Further, since the Six Day War, Israel concluded two peace agreements, one with Egypt in which Israel gave back all territory captured as part of a full peace agreement. The other was with Jordan, a country which had walked away from any responsibility for the territory it had captured and annexed in the 1948 war. Article 2, paragraph 5 of the UN Charter requires states to refrain from using force “against the territorial integrity or political independence of any state.” Such a clause is only possibly applicable to the Golan Heights which Israel captured from Syria in 1967 and subsequently annexed. However, the bone of contention driving Res. 2334 is the West Bank, including East Jerusalem, captured in the 1967 war and claimed, not by an existing state, but by an aspiring Palestinian state.

It is notable that the supposed universal principle of the inadmissibility of the acquisition of territory by force only refers to Resolution 242 applicable to only one area of the many occupied by one state and taken from another, and then only after Israel acquired further territory following the Six Day War in 1967; it is not applicable to the additional territory Israel captured and annexed in the 1948 war.

Look at many of the other areas of the world to which the principle has not been applied. In 1975, Morocco occupied just over 100,000 square miles of desert flatlands in the Western Sahara (formerly the Spanish Sahara) that was also claimed by Mauritania when Spain gave up administrative control of the territory. The Polisario Front also fought to make the territory an independent self-governing state (the Sahrawi Arab Democratic Republic), even though the population totalled only about half a million. In the war that ensued, the Polisario Front was left with at most a third of the territory, while Morocco controlled the rest, including the whole Atlantic Ocean coast line, all in defiance of a 1975 decision by the International Court of Justice that upheld the right to self-determination of the people of the Western Sahara.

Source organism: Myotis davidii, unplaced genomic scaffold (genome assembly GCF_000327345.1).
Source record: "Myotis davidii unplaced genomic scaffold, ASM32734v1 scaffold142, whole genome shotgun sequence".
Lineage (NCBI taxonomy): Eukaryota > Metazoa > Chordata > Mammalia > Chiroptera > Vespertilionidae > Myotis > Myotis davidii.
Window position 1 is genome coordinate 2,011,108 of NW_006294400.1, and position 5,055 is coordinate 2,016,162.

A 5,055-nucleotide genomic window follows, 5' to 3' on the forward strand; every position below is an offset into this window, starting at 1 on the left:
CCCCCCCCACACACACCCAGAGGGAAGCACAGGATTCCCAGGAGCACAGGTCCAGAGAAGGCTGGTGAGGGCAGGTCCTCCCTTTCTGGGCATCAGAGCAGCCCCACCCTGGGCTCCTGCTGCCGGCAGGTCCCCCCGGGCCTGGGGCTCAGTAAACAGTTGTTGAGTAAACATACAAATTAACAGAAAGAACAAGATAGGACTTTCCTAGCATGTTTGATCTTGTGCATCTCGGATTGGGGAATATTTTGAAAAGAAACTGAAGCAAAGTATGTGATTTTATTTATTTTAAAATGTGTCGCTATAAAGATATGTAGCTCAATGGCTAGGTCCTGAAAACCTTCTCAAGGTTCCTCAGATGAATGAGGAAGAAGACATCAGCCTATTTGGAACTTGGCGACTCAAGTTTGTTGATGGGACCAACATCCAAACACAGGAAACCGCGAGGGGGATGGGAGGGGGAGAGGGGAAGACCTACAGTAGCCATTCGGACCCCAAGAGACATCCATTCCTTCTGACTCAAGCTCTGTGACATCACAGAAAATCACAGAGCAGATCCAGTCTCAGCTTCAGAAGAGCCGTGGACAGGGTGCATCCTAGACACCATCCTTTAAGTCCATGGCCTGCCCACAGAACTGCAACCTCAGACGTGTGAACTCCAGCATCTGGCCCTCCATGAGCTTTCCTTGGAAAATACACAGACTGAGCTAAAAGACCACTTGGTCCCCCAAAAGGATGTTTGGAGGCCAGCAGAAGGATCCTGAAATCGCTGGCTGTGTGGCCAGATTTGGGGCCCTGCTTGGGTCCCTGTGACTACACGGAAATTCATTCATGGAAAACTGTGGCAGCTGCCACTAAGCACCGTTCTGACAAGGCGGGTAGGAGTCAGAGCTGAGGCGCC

In contrast, the U.S. politically recognized Morocco’s right to the territory even when, subsequently, Morocco and the Polisario National Front agreed that a referendum would be held in which the people of the Western Sahara could determine their fate. That referendum has never been held, though periodically there have been diplomatic efforts to resolve the impasse. Under Trump, it is highly unlikely that the U.S. will bring pressure on Morocco and King Mohammed VI to sort out the problem of voter eligibility and the mode of conducting the referendum, especially given the access Morocco provides U.S. military forces to Atlantic ports and aircraft refueling. Thus, though the U.S. launched a war against Iraq in 1991 that could theoretically have been on the principle of the inadmissibility of conquering the territory of another state when Iraq invaded Kuwait, the U.S. used the Moroccan conquered territory as part of its war effort. In current U.S. policy stretching back to those years, including both Bush and Clinton administrations, the U.S. does “not automatically reject a territorial transfer brought [about] by force.”